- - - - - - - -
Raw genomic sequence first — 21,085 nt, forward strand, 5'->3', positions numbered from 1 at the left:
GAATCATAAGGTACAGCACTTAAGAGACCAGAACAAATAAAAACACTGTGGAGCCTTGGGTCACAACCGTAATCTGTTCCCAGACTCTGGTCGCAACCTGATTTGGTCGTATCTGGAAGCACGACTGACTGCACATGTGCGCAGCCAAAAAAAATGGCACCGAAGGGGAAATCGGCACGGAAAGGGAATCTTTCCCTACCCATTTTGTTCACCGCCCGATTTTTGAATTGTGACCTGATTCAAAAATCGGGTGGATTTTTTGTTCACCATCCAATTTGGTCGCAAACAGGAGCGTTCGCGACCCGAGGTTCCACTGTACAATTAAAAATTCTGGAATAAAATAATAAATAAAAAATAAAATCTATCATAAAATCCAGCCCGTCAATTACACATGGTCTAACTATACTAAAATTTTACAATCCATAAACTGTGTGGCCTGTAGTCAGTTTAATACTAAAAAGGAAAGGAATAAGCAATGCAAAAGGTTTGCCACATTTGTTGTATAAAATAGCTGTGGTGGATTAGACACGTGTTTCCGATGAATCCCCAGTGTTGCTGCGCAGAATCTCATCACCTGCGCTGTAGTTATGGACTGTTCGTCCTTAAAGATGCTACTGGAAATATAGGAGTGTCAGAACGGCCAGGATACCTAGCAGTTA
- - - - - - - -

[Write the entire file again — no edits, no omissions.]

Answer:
Raw genomic sequence first — 21,085 nt, forward strand, 5'->3', positions numbered from 1 at the left:
GAATCATAAGGTACAGCACTTAAGAGACCAGAACAAATAAAAACACTGTGGAGCCTTGGGTCACAACCGTAATCTGTTCCCAGACTCTGGTCGCAACCTGATTTGGTCGTATCTGGAAGCACGACTGACTGCACATGTGCGCAGCCAAAAAAAATGGCACCGAAGGGGAAATCGGCACGGAAAGGGAATCTTTCCCTACCCATTTTGTTCACCGCCCGATTTTTGAATTGTGACCTGATTCAAAAATCGGGTGGATTTTTTGTTCACCATCCAATTTGGTCGCAAACAGGAGCGTTCGCGACCCGAGGTTCCACTGTACAATTAAAAATTCTGGAATAAAATAATAAATAAAAAATAAAATCTATCATAAAATCCAGCCCGTCAATTACACATGGTCTAACTATACTAAAATTTTACAATCCATAAACTGTGTGGCCTGTAGTCAGTTTAATACTAAAAAGGAAAGGAATAAGCAATGCAAAAGGTTTGCCACATTTGTTGTATAAAATAGCTGTGGTGGATTAGACACGTGTTTCCGATGAATCCCCAGTGTTGCTGCGCAGAATCTCATCACCTGCGCTGTAGTTATGGACTGTTCGTCCTTAAAGATGCTACTGGAAATATAGGAGTGTCAGAACGGCCAGGATACCTAGCAGTTA